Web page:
Paul and Silas are Arrested and Meet The Philippian Jailor
Paul tells the Philippian jailor, "Believe on the Lord Jesus Christ, and you will be saved."
NE DAY A
mob of angry people led two men down the streets of Philippi to the city prison. These men were wounded and bleeding from the severe beating they had just received in the public square. As they were being half dragged along by the leaders of the mob, every step caused them greater suffering. Finally they reached the prison, and the jailer, seeing the crowd, quickly unlocked the door and thrust the two wounded men inside.
These two men were Paul and Silas, the Christian missionaries to Philippi. They had done nothing wrong, but because they had done right they were being punished by the heathen people. And this is how it happened:
As Paul and Silas and their other companions walked through the streets on their way to the riverside to pray, a slave girl followed them one day, calling to every passer-by, "These men are servants of the Most High God, and they have come to show us the way of salvation!" And every day after that time she watched for the missionaries to pass that she might follow behind and cry out to others in this manner.
This slave-girl had an evil spirit dwelling in her, which caused her to know that the missionaries were true men of God. Satan and all his evil spirits know every one who loves and worships God. They know the power of God is greater than theirs, but they try to bring trouble upon the people who served God. This slave-girl was controlled by the evil spirit, which caused her to tell people what would happen in the future. Many believed in her, and because of this they would often come to ask her questions. And always her masters would demand them to give money before she answered their questions. In this way the men who owned her for a slave became very rich.
Paul felt sorry for this poor slave-girl. One day while she was following him and his companions he turned about and said to the evil spirit that was in her, "I command you in the name of Jesus Christ to come out of this girl." Immediately the evil spirit obeyed, and the girl was set free from his awful power. But no longer could she tell about future happenings; for without the evil spirit she could not do this.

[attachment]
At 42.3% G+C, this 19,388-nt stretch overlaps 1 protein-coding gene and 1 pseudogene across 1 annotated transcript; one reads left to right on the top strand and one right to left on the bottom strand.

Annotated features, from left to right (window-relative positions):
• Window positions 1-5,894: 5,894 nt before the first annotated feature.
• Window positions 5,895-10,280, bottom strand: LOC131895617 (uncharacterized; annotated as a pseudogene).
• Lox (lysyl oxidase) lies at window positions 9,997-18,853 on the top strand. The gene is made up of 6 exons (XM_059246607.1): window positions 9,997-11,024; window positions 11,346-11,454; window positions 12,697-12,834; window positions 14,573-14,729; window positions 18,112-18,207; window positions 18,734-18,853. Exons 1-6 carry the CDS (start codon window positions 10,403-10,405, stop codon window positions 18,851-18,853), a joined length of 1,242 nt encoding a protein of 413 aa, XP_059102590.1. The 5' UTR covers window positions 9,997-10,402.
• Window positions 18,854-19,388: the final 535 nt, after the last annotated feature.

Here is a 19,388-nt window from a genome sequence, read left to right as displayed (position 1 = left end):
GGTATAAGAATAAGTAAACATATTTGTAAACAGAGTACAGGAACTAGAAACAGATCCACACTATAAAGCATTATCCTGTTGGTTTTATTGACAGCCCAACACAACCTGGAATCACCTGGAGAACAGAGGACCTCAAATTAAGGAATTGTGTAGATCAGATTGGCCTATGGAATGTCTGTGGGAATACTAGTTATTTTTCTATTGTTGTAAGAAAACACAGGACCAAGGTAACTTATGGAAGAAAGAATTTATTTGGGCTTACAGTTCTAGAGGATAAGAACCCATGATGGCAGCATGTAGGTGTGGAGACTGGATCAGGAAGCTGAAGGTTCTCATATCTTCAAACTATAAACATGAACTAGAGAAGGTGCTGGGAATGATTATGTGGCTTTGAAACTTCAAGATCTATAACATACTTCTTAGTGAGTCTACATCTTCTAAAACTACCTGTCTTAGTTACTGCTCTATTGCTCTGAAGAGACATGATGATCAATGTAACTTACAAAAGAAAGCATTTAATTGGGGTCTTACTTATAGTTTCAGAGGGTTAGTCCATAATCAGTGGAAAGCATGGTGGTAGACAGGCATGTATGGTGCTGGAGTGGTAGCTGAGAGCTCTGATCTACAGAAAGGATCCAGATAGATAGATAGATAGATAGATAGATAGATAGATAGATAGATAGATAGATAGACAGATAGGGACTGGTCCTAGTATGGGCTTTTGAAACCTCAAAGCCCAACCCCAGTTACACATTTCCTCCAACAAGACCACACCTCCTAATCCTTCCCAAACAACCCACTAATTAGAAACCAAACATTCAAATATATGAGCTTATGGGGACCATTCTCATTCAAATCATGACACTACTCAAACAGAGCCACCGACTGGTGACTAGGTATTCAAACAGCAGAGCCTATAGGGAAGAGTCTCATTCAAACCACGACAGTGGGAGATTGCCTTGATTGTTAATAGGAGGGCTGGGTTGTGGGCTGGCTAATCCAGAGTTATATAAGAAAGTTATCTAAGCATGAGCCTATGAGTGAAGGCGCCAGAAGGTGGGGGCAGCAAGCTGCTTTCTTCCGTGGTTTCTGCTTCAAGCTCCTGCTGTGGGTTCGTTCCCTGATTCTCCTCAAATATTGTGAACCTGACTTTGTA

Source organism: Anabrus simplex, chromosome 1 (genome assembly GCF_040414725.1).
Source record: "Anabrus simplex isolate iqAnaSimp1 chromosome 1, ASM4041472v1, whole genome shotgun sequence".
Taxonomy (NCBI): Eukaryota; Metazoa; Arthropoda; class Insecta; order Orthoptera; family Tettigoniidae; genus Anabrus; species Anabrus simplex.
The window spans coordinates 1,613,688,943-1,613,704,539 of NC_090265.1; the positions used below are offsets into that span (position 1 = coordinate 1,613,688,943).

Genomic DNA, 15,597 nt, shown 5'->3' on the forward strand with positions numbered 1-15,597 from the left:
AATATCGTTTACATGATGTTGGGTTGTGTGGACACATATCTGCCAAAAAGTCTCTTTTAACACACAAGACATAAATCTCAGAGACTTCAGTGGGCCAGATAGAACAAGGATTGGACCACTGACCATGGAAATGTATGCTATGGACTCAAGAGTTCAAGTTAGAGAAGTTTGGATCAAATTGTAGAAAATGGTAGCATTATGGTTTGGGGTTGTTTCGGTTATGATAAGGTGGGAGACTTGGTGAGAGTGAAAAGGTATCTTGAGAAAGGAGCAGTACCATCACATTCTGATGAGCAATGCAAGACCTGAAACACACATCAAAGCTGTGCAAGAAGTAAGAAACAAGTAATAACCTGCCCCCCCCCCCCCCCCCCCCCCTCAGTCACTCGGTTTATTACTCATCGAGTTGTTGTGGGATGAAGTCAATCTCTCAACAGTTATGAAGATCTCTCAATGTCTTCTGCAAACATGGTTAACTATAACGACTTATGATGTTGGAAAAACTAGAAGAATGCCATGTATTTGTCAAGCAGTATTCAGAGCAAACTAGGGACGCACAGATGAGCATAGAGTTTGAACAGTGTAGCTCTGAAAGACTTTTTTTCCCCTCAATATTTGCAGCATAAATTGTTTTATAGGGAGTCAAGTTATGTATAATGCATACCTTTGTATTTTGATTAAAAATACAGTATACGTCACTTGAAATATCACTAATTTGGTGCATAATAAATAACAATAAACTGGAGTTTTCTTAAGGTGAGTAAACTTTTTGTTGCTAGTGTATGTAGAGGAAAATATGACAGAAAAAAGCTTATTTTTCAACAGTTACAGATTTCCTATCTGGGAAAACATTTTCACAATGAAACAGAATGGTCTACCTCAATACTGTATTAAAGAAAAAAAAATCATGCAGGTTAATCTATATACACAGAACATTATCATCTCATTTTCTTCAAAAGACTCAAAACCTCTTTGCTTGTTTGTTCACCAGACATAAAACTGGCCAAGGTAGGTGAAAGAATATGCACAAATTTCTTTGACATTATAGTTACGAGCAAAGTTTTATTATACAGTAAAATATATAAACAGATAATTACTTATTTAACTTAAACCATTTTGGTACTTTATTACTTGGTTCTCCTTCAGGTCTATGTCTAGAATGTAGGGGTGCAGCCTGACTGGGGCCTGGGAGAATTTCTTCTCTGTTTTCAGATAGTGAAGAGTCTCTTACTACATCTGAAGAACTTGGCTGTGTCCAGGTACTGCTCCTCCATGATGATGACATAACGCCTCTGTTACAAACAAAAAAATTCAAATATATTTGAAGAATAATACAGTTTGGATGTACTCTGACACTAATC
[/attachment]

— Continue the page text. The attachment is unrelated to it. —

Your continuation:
The masters of the slave-girl were angered when they found out that their hopes for further gain from her fortune-telling were gone. They asked what had taken place, and when they heard what Paul had done they seized him and Silas and dragged them before the rulers of the city, saying, "These men, being Jews, are causing great trouble in our city by teaching strange customs which we Romans can not receive."
The people of Philippi objected to the teaching of such new religions in their city. When they heard the complaints made against Paul and Silas the rulers at once commanded that these trouble-makers should be cruelly beaten and imprisoned. And so it was that the missionaries were beaten until the blood flowed freely down their wounded bodies, and in this condition they were dragged off to prison.
Before the mob departed the leaders commanded the jailer to keep the prisoners safely, and he, supposing Paul and Silas must be dangerous men, cast them into an inner room and fastened them securely by putting their feet in stocks. Here he left them alone in the dark, ill-smelling room, to suffer from their wounds.